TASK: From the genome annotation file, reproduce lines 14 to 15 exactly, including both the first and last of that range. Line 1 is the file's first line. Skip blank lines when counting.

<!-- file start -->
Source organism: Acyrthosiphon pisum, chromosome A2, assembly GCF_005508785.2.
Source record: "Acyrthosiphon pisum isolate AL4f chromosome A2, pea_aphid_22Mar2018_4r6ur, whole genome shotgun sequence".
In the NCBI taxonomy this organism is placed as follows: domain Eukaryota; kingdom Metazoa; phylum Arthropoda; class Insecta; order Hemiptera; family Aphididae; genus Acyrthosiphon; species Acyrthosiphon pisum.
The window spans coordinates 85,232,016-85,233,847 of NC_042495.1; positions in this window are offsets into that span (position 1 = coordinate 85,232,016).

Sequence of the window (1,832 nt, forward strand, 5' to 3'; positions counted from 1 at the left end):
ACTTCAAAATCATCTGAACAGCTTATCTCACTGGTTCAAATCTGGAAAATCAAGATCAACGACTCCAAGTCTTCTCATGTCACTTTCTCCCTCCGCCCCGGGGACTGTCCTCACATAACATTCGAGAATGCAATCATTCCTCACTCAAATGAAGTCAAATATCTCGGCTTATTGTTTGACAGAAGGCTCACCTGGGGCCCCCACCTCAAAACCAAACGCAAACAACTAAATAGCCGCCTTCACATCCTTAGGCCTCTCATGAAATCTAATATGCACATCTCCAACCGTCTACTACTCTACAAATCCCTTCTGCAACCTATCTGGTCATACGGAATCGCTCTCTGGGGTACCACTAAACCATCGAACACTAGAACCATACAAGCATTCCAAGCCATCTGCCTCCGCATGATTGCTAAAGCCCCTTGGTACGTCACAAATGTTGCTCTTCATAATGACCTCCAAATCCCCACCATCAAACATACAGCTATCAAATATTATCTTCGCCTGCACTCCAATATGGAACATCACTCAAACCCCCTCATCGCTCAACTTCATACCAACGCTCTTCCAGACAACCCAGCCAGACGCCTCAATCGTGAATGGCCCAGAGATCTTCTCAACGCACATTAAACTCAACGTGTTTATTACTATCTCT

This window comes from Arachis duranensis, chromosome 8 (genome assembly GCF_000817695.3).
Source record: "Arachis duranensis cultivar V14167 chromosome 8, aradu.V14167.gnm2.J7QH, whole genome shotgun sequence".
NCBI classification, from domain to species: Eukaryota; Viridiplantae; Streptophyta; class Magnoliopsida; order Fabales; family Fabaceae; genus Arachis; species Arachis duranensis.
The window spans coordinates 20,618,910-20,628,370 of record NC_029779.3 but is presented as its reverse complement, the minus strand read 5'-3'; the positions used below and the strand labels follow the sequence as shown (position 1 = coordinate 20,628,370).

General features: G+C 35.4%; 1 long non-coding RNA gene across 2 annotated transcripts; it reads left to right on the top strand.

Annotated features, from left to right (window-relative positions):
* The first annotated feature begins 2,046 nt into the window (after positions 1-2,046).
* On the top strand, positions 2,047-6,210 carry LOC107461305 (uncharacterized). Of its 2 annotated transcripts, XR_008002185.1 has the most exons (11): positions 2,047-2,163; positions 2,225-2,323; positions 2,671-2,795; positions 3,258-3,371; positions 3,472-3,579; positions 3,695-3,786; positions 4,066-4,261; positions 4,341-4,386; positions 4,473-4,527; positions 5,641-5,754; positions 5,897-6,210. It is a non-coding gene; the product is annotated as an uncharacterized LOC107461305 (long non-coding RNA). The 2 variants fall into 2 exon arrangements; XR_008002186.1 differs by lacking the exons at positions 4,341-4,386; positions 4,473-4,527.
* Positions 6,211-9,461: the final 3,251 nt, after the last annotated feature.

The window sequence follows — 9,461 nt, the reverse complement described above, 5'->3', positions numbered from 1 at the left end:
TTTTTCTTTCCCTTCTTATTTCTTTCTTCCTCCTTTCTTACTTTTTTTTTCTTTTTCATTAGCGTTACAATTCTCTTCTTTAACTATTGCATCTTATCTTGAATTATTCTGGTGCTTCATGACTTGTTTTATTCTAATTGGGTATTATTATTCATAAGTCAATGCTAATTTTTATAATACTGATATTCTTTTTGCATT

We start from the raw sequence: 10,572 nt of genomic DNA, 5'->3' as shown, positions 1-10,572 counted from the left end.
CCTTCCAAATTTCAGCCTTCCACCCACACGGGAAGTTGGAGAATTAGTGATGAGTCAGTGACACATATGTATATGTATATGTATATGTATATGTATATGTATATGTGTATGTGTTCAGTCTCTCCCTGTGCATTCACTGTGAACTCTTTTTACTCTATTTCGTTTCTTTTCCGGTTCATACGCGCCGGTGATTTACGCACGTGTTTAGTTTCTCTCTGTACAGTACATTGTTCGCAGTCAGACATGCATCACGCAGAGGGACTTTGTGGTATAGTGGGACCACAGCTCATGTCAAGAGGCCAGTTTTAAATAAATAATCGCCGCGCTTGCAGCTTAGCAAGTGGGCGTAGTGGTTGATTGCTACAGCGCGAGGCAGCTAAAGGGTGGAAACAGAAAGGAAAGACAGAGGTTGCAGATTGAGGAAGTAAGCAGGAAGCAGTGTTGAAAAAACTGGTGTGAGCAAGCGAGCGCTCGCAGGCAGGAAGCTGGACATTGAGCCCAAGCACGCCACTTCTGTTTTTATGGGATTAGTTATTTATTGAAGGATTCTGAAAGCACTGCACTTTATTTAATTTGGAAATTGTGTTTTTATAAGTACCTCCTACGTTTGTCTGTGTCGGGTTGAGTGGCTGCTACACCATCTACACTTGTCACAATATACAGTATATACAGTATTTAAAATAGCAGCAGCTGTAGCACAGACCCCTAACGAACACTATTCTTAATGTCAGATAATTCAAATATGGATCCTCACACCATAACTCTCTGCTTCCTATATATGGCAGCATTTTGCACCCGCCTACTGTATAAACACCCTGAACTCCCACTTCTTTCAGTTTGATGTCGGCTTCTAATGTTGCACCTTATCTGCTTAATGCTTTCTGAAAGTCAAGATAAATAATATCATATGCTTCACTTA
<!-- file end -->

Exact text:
* On the top strand, positions 2,047-6,210 carry LOC107461305 (uncharacterized). Of its 2 annotated transcripts, XR_008002185.1 has the most exons (11): positions 2,047-2,163; positions 2,225-2,323; positions 2,671-2,795; positions 3,258-3,371; positions 3,472-3,579; positions 3,695-3,786; positions 4,066-4,261; positions 4,341-4,386; positions 4,473-4,527; positions 5,641-5,754; positions 5,897-6,210. It is a non-coding gene; the product is annotated as an uncharacterized LOC107461305 (long non-coding RNA). The 2 variants fall into 2 exon arrangements; XR_008002186.1 differs by lacking the exons at positions 4,341-4,386; positions 4,473-4,527.
* Positions 6,211-9,461: the final 3,251 nt, after the last annotated feature.